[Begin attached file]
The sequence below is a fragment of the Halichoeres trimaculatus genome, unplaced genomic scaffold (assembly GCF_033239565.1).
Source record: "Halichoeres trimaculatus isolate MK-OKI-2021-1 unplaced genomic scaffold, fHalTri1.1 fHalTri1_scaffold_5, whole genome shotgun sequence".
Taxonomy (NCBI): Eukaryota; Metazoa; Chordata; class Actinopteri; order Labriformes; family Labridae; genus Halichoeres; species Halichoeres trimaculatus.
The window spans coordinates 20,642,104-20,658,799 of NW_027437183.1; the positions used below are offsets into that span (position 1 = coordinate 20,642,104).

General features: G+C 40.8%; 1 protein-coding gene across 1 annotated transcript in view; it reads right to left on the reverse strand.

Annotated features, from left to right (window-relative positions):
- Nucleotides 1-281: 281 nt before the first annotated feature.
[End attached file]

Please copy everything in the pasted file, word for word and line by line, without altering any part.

The sequence below is a fragment of the Halichoeres trimaculatus genome, unplaced genomic scaffold (assembly GCF_033239565.1).
Source record: "Halichoeres trimaculatus isolate MK-OKI-2021-1 unplaced genomic scaffold, fHalTri1.1 fHalTri1_scaffold_5, whole genome shotgun sequence".
Taxonomy (NCBI): Eukaryota; Metazoa; Chordata; class Actinopteri; order Labriformes; family Labridae; genus Halichoeres; species Halichoeres trimaculatus.
The window spans coordinates 20,642,104-20,658,799 of NW_027437183.1; the positions used below are offsets into that span (position 1 = coordinate 20,642,104).

General features: G+C 40.8%; 1 protein-coding gene across 1 annotated transcript in view; it reads right to left on the reverse strand.

Annotated features, from left to right (window-relative positions):
- Nucleotides 1-281: 281 nt before the first annotated feature.